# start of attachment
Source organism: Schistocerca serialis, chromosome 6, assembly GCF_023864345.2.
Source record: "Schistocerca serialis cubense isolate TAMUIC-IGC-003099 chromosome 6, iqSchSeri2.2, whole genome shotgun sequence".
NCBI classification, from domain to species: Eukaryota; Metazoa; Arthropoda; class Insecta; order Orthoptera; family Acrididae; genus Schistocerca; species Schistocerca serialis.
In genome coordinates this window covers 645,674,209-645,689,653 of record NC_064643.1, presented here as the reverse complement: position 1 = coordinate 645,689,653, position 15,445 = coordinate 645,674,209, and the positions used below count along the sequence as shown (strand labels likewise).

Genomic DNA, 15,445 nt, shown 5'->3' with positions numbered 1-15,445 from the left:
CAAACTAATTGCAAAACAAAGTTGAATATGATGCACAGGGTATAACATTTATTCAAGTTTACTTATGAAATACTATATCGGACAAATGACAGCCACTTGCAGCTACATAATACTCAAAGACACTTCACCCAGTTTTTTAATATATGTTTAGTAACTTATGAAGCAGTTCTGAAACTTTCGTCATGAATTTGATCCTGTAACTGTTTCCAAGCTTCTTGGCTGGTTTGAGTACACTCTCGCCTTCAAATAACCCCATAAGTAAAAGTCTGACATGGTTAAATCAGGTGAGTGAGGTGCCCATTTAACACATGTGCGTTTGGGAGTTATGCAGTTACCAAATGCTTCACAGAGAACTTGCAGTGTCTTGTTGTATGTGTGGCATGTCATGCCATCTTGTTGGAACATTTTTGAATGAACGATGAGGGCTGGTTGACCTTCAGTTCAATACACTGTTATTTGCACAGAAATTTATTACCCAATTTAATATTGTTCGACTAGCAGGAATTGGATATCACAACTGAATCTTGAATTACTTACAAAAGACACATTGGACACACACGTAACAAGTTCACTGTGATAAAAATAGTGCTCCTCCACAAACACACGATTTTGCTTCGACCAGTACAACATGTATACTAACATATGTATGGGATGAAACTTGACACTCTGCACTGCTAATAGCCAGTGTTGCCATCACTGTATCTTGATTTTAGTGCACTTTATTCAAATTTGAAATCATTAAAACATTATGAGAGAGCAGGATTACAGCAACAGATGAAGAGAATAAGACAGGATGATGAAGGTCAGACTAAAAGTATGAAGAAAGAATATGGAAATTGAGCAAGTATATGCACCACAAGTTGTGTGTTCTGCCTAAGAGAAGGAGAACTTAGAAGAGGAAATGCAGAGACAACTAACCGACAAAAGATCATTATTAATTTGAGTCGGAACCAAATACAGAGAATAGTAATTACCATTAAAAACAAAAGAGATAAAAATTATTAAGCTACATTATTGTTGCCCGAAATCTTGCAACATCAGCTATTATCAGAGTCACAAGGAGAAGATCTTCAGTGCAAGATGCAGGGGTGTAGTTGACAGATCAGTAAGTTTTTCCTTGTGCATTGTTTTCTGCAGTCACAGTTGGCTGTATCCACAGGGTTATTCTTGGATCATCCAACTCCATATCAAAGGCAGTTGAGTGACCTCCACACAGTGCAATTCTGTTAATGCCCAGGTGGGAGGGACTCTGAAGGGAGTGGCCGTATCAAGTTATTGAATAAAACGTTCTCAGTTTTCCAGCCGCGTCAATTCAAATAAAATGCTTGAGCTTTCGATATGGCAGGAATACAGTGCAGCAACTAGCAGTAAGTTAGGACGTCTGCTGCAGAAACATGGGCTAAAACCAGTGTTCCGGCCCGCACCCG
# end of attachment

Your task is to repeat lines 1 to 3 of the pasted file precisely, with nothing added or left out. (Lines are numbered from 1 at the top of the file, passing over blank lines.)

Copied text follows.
Source organism: Schistocerca serialis, chromosome 6, assembly GCF_023864345.2.
Source record: "Schistocerca serialis cubense isolate TAMUIC-IGC-003099 chromosome 6, iqSchSeri2.2, whole genome shotgun sequence".
NCBI classification, from domain to species: Eukaryota; Metazoa; Arthropoda; class Insecta; order Orthoptera; family Acrididae; genus Schistocerca; species Schistocerca serialis.